In the nearly sterile, acidic, low-oxygen environments called bogs, you'll encounter one of nature's most inspired adaptations: carnivorous plants. In these difficult environments, plants have adapted to lure, trap, and digest insects and other small animals in order to survive. Like other plants, they still use the sun's energy and the traditional photosynthesis process, and they produce flowers in the spring to ensure pollination by the first insect visitors.
Any insects that come along after that are not so lucky. Carnivorous plants entice their victims with bright colors and scents like sweet nectar or the stench of animal carcasses, but then they use narcotic secretions and even "teeth" to draw the insects into a trap and snap shut on them. The insects are ensnared in a sticky web of hairs, sucked into a bladder of no return, or sent down a slippery tube to dissolve in a soup of digestive enzymes.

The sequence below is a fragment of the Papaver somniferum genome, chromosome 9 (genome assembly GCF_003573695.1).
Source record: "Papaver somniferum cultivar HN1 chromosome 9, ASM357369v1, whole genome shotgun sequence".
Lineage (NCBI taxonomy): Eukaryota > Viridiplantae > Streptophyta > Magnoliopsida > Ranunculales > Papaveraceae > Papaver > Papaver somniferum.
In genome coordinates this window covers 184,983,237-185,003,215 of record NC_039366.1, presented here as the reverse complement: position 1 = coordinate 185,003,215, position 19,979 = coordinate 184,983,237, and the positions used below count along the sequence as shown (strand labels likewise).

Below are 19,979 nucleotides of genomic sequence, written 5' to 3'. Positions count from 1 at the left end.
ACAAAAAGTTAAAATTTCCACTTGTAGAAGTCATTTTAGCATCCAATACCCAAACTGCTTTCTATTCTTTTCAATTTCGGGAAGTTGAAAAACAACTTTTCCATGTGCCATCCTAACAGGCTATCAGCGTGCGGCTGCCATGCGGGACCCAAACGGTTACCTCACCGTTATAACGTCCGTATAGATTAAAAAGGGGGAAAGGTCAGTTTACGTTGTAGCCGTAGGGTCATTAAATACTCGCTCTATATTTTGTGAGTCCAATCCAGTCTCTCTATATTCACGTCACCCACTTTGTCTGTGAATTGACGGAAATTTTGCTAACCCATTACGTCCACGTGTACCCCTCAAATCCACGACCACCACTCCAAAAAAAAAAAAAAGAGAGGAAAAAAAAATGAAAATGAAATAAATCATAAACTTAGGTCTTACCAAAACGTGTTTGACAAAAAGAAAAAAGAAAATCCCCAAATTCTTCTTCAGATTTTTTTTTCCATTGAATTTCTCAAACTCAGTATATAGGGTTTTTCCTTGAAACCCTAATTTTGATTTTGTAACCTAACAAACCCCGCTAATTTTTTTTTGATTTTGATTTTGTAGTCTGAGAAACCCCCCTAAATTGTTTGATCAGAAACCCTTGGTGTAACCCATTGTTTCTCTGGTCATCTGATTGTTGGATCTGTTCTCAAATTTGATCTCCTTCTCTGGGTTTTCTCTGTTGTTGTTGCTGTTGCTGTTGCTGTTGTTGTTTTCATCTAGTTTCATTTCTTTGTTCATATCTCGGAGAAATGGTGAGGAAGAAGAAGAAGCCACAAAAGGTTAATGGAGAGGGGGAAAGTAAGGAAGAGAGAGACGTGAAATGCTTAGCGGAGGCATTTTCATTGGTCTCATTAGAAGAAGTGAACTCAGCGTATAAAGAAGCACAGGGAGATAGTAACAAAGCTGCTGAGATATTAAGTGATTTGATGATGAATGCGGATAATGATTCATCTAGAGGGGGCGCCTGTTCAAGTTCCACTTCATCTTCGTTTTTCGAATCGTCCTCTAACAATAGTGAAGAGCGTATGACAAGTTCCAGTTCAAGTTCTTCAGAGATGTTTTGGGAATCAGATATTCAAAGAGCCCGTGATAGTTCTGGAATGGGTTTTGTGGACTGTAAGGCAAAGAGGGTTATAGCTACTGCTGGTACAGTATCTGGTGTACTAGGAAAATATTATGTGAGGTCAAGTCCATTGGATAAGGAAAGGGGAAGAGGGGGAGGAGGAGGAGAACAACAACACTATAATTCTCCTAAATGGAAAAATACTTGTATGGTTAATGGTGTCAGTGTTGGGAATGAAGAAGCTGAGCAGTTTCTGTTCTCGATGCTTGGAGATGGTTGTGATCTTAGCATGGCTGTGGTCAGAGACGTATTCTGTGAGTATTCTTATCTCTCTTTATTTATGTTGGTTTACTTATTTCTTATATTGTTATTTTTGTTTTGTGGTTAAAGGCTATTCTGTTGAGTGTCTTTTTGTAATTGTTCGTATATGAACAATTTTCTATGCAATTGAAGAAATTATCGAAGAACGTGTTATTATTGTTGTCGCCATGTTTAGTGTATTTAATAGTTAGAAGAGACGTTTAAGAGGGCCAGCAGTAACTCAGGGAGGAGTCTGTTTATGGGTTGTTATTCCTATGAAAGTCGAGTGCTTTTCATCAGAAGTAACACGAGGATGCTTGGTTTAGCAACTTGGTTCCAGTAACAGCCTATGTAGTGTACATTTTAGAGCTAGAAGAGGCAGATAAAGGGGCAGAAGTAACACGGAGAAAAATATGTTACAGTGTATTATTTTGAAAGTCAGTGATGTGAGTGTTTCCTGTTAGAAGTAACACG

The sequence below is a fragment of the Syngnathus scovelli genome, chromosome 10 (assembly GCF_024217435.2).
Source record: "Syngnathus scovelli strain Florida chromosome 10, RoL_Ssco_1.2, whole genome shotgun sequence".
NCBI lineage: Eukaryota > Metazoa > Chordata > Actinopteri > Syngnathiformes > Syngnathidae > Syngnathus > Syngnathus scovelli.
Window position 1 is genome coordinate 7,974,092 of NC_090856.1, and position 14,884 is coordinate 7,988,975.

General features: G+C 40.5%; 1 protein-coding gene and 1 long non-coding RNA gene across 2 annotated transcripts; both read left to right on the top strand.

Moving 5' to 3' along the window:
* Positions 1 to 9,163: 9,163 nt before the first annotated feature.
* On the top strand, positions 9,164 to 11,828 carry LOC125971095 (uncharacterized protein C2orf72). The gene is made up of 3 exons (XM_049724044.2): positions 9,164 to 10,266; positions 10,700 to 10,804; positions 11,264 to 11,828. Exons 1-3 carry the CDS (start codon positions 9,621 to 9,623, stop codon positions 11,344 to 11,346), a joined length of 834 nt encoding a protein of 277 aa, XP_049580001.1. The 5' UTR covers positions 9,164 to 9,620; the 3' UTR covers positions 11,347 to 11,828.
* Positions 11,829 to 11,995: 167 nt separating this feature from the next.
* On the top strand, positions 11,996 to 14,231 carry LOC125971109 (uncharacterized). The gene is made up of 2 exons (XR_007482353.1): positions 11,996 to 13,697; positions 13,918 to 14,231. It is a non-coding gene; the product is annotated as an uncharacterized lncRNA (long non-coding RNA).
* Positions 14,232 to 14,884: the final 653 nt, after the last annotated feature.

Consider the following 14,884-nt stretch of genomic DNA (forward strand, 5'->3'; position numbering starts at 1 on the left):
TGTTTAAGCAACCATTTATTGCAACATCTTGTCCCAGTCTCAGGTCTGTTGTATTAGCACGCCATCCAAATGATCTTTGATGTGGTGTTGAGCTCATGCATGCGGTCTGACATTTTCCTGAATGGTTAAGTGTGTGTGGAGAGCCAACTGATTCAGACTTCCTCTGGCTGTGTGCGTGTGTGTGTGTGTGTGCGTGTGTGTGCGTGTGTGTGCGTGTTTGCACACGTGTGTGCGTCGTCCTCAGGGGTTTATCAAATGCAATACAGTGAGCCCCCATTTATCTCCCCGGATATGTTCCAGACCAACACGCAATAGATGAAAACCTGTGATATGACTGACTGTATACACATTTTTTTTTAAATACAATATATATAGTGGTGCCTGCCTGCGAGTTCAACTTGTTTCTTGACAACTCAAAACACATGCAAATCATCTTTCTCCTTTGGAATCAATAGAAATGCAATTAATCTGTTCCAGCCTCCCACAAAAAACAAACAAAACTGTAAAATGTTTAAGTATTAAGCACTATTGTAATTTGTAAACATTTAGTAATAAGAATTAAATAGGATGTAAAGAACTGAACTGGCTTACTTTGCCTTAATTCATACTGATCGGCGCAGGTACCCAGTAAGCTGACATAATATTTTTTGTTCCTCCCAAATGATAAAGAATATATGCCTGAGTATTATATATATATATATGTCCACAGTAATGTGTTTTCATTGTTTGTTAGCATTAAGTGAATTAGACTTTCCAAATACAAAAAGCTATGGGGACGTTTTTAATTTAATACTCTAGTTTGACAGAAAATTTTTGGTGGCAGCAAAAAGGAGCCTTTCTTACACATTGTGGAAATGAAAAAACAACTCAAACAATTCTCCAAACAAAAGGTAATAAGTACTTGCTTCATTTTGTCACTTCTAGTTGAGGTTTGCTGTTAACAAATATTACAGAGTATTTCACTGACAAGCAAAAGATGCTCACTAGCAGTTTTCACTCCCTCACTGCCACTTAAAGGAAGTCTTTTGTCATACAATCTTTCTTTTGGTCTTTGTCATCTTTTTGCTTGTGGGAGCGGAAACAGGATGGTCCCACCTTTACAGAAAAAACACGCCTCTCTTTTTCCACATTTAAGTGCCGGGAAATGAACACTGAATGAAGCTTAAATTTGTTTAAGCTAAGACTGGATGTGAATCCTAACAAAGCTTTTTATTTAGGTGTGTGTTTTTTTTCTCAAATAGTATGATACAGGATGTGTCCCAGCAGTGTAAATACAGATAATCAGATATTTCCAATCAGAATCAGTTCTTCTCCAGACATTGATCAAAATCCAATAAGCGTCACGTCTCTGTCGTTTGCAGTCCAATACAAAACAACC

Why are animal-eating plants mostly restricted to bogs? Apparently their special adaptation comes at a high cost: in better soil, other plants take over. There are hundreds of carnivorous plant species, but these botanical wonders are threatened by the urban development that replaces wetland habitats, and by collectors who take the plants without considering the damage they're doing.
The Zoo's Bog Garden, located in the Lost Forest, features Venus fly traps, pitcher plants, sun dews, and bladder worts. To provide these plants with their natural environment, our gardener has to keep this area swampy. The Bog Garden's soil is a mix of washed sand and sphagnum peat. It is kept moist with deionized water, filtered to get rid of the salts and minerals found in San Diego's water supply, and completely saturated every four days to mimic the rainy conditions the plants are used to. Take time to enjoy this unique garden and its carnivorous plants.